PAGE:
I’ve had a wonderful opportunity to explore the whole world of assessments and had the fun of doing so with a lot of funny, smart people! It made me carve out the time to think about methods and rationales of teaching and learning. MAAI has given me fabulous training and resources that I call on all the time. And, of course, I became acquainted with Gloria Hewett’s fabulous brownies!

What are you most proud of in your career?

I’m proud of my students. I’ve kept in touch with some and lost track of many others but I think back to all the different kinds of students that have turned up in my classroom and I’m glad to have met them. And I don’t mean only those students who planned to make art part of their careers. Really, I’ve enjoyed the challenges and pleasures of making connections and hearing their life stories and dreams for themselves no matter what was ahead for each of them.

What gets in the way of being a better teacher or doing a better job as a teacher?

Oh, just like everyone else, I have to say time, money, and energy! Seems like we have less and less of all three, all the time. I don’t know if it really is less but more would be great if anyone can send some.

What have you accomplished through hard work and determination that might otherwise appear at first glance to be due to “luck” or circumstances?

Wow – tough question. I think a lot happens because I’m willing to jump into things and really hate not meeting deadlines. There’s probably a bit of the being in the right place at the right time occasionally, too. I would never have applied to the Fulbright Teacher’s Exchange program had I not been at the MAEA conference at Haystack one fall and heard another teacher talk about her experiences. I don’t know that I would have pursued a Master’s in creative writing if my district didn’t require that degree. And so on. Circumstances got me started but my commitment and determination got me through.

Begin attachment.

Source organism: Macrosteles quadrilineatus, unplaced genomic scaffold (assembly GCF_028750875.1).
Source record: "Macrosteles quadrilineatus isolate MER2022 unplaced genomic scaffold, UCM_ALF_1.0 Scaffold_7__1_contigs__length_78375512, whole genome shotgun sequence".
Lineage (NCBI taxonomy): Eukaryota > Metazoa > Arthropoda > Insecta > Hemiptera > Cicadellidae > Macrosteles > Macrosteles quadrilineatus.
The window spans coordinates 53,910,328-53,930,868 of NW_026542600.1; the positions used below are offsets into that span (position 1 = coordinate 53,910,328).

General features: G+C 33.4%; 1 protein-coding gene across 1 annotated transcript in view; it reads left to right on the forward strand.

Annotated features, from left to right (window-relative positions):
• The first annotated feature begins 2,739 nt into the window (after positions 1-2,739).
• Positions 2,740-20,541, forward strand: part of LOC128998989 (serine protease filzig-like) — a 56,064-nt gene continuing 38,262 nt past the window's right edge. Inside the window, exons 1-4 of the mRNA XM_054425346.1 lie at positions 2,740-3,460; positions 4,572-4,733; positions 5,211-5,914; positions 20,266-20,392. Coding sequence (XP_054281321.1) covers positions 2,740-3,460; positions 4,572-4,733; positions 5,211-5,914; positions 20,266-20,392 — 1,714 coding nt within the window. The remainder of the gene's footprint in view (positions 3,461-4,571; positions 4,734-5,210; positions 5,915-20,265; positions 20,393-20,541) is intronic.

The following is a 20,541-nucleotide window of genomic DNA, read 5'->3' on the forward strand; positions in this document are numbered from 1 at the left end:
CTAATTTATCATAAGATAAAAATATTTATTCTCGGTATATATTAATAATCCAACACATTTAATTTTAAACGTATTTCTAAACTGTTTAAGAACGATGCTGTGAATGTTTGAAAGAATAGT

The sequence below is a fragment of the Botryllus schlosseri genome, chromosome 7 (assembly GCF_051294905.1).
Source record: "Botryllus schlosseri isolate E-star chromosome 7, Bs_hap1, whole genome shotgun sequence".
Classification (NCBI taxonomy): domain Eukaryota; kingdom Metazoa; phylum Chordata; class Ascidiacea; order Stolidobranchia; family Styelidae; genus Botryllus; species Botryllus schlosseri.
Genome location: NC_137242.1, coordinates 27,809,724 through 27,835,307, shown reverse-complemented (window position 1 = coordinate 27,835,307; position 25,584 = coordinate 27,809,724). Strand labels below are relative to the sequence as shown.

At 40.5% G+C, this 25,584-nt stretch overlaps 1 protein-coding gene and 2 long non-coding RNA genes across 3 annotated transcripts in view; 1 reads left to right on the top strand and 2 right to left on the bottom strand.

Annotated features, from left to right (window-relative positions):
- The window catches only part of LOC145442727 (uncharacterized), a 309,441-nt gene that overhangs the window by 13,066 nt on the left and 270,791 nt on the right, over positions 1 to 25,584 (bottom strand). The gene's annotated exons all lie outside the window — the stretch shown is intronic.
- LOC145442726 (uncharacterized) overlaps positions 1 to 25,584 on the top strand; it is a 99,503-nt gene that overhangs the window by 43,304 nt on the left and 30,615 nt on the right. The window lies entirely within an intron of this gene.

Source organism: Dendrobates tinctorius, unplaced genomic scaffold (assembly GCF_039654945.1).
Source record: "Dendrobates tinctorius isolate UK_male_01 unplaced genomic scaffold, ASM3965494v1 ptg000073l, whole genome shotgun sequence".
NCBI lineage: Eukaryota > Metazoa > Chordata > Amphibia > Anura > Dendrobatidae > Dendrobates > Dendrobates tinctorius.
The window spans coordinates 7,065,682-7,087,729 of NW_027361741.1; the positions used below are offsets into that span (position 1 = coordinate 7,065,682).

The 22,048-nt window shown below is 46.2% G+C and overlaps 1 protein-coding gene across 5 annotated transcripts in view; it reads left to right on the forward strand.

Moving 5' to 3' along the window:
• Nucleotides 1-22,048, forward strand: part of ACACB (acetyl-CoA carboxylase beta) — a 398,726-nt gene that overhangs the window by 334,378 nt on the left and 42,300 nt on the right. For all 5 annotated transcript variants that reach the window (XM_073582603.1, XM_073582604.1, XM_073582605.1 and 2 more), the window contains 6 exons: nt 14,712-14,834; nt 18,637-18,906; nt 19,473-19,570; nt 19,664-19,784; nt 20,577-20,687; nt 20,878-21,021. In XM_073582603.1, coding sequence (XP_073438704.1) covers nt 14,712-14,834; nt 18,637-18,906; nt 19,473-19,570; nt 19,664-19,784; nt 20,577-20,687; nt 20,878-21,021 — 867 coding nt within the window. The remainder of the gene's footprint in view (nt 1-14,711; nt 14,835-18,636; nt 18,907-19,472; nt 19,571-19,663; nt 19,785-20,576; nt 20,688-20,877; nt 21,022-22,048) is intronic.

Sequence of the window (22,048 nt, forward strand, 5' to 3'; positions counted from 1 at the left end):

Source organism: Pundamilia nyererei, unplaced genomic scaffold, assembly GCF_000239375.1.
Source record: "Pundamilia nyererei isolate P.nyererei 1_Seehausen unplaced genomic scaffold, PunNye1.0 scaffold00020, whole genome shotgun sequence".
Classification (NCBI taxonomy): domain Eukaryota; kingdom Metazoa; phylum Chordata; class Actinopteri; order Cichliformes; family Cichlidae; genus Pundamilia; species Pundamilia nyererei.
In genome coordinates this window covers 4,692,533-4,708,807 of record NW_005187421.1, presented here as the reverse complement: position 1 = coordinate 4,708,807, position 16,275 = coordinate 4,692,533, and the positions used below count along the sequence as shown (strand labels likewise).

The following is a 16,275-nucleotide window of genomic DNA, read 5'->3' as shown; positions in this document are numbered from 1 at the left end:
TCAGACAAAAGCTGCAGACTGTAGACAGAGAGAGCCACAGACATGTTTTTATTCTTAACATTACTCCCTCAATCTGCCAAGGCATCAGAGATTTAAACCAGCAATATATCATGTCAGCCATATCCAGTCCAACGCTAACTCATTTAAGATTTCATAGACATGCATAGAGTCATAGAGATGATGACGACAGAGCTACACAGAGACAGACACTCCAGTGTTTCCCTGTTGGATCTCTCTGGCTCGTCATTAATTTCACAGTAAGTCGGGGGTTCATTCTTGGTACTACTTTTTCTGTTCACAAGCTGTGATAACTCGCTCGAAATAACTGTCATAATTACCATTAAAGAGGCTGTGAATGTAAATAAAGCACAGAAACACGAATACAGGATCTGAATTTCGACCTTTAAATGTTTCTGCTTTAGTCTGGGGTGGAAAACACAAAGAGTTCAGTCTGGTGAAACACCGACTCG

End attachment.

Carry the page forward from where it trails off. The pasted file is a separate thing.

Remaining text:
Look into your crystal ball: what advice would you give to teachers?

Run. Run now. Noooooo, just kidding. I would say, hang in there. Let the craziness of the educational politics and budget issues and the odd school demands on your time and attention eddy around you as much as you can and be the teacher you want to be in the classroom. Not that there isn’t something to be learned or used from all those initiatives and theories that fly at us; there often is. But let it be a sidebar to your real life. Make space in your life to grow as an artist and a teacher in the way that excites and inspires you. In the next moment that inspiration will move from you to your students. And, really, really enjoy your summer vacations!

If you were given a $500,000.00 to do with whatever you please, what would it be?

Travel. Travel a lot. And in first class.

Imagine you are 94 years old. You’re looking back. Do you have any regrets?

That Argy was only kidding about the $500,000.

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Happy New Year!

January 1, 2013

Reflecting

I have taken some time today to reflect on 2012 and realize how fortunate I am to work with incredible arts educators in Maine and throughout the United States. Educators who are dedicated, passionate, and fully committed to providing an outstanding arts education for every student!

The year has been filled with many successes, some challenges, and sad losses! I wish I had time to go back through all the blog posts that I wrote in 2012 to help me remember all of the successes, challenges, and losses but instead I will provide the highlights.

Successes

The biggest success is the Maine Arts Assessment Initiative (MAAI). The second phase of MAAI officially kicked off in the spring with the identification of 20 teacher leaders. These arts educators joined the 18 teacher leaders from phase one. They participated in a 4-day institute in August at the Maine College of Art (MECA) in Portland where they expanded their knowledge in the areas of assessment, leadership, technology, and creativity. They have created workshops that are being delivered throughout this school year at the regional and mega-regional level. (Registration for the mega-regional workshops is now open – FREE and contact hours are available.) The topics of the sessions are as varied as the individual teacher leaders. I am so grateful for their commitment to the work that is making a difference for arts teachers and in arts classrooms across Maine each day. The impact on students learning is amazing!